How to Anchor your Boat
Anchors have several uses:
- In the event of a breakdown
- During severe weather conditions
- An anchor is also useful in non-emergency situations (such as when swimming from the stern or securing for an overnight stay)
Step 1) Ensure the inboard end of the anchor line is securely attached to the pleasure craft. Ensure the outboard end of the anchor line is securely fastened to the anchor.
Step 2) Slowly lower the anchor over the bow or side of the craft until it reaches bottom. Note the distance to the bottom or note the length of rope used for the anchor to reach bottom and never throw the anchor over the side of the boat.
Step 3) Let the boat drift rearward or operate the engine astern (in reverse). Let out an additional 5-10 times more anchor line than the depth of the water and securely fasten the desired length to the boat.
Step 4) At only 2x and 4x depth, the anchor can dig in but there is too much upward pull on the anchor line (rode). At a length of 5 to 10 times the water’s depth, the rope lies flat on the bottom and pulls the anchor in deeper.
Choosing landmarks: Once the anchor is set choose two fixed landmarks on the horizon and occasionally check your relative position, to ensure that you are not drifting.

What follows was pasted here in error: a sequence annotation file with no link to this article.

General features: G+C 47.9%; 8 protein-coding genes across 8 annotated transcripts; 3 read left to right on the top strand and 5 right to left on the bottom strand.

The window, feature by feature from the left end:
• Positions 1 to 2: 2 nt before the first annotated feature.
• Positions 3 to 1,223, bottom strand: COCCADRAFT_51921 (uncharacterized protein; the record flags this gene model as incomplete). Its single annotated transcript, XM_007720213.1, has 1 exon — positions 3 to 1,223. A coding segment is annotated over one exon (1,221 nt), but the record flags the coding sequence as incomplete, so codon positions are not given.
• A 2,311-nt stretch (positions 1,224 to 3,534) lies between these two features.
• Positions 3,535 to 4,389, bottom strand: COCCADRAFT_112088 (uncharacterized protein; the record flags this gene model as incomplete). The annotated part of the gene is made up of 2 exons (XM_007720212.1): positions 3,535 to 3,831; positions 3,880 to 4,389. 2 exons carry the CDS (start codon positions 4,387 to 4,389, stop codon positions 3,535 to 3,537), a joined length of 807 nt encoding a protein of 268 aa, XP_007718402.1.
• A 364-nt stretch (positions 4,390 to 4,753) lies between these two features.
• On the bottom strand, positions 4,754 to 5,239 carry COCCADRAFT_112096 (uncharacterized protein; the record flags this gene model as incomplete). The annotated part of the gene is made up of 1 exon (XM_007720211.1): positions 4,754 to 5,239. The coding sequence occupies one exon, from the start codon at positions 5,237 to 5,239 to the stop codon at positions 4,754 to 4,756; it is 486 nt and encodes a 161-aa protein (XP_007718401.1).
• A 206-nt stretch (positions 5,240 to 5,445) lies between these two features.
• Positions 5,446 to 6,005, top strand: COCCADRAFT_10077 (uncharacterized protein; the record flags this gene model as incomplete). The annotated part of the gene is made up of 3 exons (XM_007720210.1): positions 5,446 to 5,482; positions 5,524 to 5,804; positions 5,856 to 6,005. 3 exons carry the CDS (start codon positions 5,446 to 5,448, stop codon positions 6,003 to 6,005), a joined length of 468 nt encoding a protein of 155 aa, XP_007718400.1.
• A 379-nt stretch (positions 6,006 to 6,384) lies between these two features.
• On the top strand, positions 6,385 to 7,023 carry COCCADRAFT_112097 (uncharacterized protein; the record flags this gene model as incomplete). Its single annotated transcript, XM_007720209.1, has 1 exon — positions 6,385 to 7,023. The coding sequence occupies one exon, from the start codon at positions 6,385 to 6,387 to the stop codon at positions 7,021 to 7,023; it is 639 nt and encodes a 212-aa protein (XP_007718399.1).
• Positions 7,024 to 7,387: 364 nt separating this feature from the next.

Swing: Never secure the anchor to the stern of the craft. If the wind changes direction, your boat will swing with the stern into the wind. Smaller boats can be easily swamped by waves crashing over the transom.
Right of swing: If you are preparing to set anchor in an anchorage among other boats, remember that the first craft into anchorage has the ‘right of swing’. Other boats may ‘swing’ with changes in wind direction. Always allow for another craft’s right of swing and anchor well clear.
Retrieving the anchor: To retrieve the anchor, slowly pull on the anchor line, move the boat forward until the anchor frees itself from the bottom, bring the anchor onto the craft and fasten securely.START NOW